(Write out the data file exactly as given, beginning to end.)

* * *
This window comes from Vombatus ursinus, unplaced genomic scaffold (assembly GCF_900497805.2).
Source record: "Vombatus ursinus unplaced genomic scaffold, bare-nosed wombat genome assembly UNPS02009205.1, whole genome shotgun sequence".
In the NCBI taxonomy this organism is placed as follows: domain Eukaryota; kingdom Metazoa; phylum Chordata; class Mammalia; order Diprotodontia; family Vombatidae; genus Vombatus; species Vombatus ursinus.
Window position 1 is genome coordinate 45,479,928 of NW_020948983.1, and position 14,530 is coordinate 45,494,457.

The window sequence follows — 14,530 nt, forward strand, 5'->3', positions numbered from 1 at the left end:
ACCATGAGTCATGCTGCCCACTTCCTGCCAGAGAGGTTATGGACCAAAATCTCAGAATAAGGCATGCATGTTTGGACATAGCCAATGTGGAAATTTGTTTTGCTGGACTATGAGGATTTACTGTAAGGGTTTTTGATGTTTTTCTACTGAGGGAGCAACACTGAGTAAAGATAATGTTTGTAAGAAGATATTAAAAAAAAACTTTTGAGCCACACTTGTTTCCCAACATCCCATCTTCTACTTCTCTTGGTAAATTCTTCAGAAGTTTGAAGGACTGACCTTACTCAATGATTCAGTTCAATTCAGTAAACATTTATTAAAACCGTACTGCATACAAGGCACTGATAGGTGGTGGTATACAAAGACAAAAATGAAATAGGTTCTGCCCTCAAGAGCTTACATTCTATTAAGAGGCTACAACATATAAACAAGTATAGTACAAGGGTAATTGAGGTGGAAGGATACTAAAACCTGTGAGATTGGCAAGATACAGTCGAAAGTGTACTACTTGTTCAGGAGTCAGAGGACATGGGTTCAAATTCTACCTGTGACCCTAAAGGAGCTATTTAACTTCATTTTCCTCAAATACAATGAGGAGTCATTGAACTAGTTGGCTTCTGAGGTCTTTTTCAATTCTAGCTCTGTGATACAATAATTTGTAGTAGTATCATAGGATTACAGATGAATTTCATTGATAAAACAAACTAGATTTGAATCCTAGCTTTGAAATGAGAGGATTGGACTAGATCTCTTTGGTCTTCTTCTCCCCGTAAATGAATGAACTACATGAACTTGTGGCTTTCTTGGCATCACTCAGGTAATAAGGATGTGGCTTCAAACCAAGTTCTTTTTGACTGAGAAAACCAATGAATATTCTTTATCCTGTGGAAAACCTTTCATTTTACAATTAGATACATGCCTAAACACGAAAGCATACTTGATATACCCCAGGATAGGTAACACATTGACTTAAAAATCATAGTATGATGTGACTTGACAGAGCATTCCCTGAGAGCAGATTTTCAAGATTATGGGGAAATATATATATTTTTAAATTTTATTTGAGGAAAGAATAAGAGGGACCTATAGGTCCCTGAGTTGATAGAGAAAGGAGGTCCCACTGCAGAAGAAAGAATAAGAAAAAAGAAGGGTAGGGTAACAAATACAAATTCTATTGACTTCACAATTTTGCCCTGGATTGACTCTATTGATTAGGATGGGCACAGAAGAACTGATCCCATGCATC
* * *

This window comes from Vombatus ursinus, unplaced genomic scaffold (assembly GCF_900497805.2).
Source record: "Vombatus ursinus unplaced genomic scaffold, bare-nosed wombat genome assembly UNPS02009205.1, whole genome shotgun sequence".
In the NCBI taxonomy this organism is placed as follows: domain Eukaryota; kingdom Metazoa; phylum Chordata; class Mammalia; order Diprotodontia; family Vombatidae; genus Vombatus; species Vombatus ursinus.
Window position 1 is genome coordinate 45,479,928 of NW_020948983.1, and position 14,530 is coordinate 45,494,457.

The window sequence follows — 14,530 nt, forward strand, 5'->3', positions numbered from 1 at the left end:
ACCATGAGTCATGCTGCCCACTTCCTGCCAGAGAGGTTATGGACCAAAATCTCAGAATAAGGCATGCATGTTTGGACATAGCCAATGTGGAAATTTGTTTTGCTGGACTATGAGGATTTACTGTAAGGGTTTTTGATGTTTTTCTACTGAGGGAGCAACACTGAGTAAAGATAATGTTTGTAAGAAGATATTAAAAAAAAACTTTTGAGCCACACTTGTTTCCCAACATCCCATCTTCTACTTCTCTTGGTAAATTCTTCAGAAGTTTGAAGGACTGACCTTACTCAATGATTCAGTTCAATTCAGTAAACATTTATTAAAACCGTACTGCATACAAGGCACTGATAGGTGGTGGTATACAAAGACAAAAATGAAATAGGTTCTGCCCTCAAGAGCTTACATTCTATTAAGAGGCTACAACATATAAACAAGTATAGTACAAGGGTAATTGAGGTGGAAGGATACTAAAACCTGTGAGATTGGCAAGATACAGTCGAAAGTGTACTACTTGTTCAGGAGTCAGAGGACATGGGTTCAAATTCTACCTGTGACCCTAAAGGAGCTATTTAACTTCATTTTCCTCAAATACAATGAGGAGTCATTGAACTAGTTGGCTTCTGAGGTCTTTTTCAATTCTAGCTCTGTGATACAATAATTTGTAGTAGTATCATAGGATTACAGATGAATTTCATTGATAAAACAAACTAGATTTGAATCCTAGCTTTGAAATGAGAGGATTGGACTAGATCTCTTTGGTCTTCTTCTCCCCGTAAATGAATGAACTACATGAACTTGTGGCTTTCTTGGCATCACTCAGGTAATAAGGATGTGGCTTCAAACCAAGTTCTTTTTGACTGAGAAAACCAATGAATATTCTTTATCCTGTGGAAAACCTTTCATTTTACAATTAGATACATGCCTAAACACGAAAGCATACTTGATATACCCCAGGATAGGTAACACATTGACTTAAAAATCATAGTATGATGTGACTTGACAGAGCATTCCCTGAGAGCAGATTTTCAAGATTATGGGGAAATATATATATTTTTAAATTTTATTTGAGGAAAGAATAAGAGGGACCTATAGGTCCCTGAGTTGATAGAGAAAGGAGGTCCCACTGCAGAAGAAAGAATAAGAAAAAAGAAGGGTAGGGTAACAAATACAAATTCTATTGACTTCACAATTTTGCCCTGGATTGACTCTATTGATTAGGATGGGCACAGAAGAACTGATCCCATGCATC